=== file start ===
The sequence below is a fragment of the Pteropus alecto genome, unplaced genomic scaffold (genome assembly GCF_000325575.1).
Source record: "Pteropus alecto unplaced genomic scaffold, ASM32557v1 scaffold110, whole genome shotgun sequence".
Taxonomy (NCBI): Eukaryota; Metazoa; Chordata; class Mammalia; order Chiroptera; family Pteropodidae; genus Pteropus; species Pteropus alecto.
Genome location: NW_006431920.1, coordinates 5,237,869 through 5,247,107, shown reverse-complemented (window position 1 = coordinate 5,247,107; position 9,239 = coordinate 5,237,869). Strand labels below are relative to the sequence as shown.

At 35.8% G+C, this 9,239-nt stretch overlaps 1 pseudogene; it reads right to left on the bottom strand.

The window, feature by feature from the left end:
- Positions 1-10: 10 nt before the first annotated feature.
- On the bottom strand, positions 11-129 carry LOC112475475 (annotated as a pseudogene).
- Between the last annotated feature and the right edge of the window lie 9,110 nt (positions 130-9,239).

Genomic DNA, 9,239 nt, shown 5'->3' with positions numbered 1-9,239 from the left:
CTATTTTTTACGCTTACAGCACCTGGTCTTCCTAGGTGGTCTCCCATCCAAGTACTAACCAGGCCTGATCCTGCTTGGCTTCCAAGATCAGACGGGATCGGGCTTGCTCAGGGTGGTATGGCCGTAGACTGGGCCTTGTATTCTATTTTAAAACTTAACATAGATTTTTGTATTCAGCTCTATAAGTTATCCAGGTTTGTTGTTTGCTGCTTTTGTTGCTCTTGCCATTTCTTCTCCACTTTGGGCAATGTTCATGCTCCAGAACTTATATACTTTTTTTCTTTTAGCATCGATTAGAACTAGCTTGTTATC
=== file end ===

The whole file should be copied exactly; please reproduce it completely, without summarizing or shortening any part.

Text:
The sequence below is a fragment of the Pteropus alecto genome, unplaced genomic scaffold (genome assembly GCF_000325575.1).
Source record: "Pteropus alecto unplaced genomic scaffold, ASM32557v1 scaffold110, whole genome shotgun sequence".
Taxonomy (NCBI): Eukaryota; Metazoa; Chordata; class Mammalia; order Chiroptera; family Pteropodidae; genus Pteropus; species Pteropus alecto.
Genome location: NW_006431920.1, coordinates 5,237,869 through 5,247,107, shown reverse-complemented (window position 1 = coordinate 5,247,107; position 9,239 = coordinate 5,237,869). Strand labels below are relative to the sequence as shown.

At 35.8% G+C, this 9,239-nt stretch overlaps 1 pseudogene; it reads right to left on the bottom strand.

The window, feature by feature from the left end:
- Positions 1-10: 10 nt before the first annotated feature.
- On the bottom strand, positions 11-129 carry LOC112475475 (annotated as a pseudogene).
- Between the last annotated feature and the right edge of the window lie 9,110 nt (positions 130-9,239).

Genomic DNA, 9,239 nt, shown 5'->3' with positions numbered 1-9,239 from the left:
CTATTTTTTACGCTTACAGCACCTGGTCTTCCTAGGTGGTCTCCCATCCAAGTACTAACCAGGCCTGATCCTGCTTGGCTTCCAAGATCAGACGGGATCGGGCTTGCTCAGGGTGGTATGGCCGTAGACTGGGCCTTGTATTCTATTTTAAAACTTAACATAGATTTTTGTATTCAGCTCTATAAGTTATCCAGGTTTGTTGTTTGCTGCTTTTGTTGCTCTTGCCATTTCTTCTCCACTTTGGGCAATGTTCATGCTCCAGAACTTATATACTTTTTTTCTTTTAGCATCGATTAGAACTAGCTTGTTATC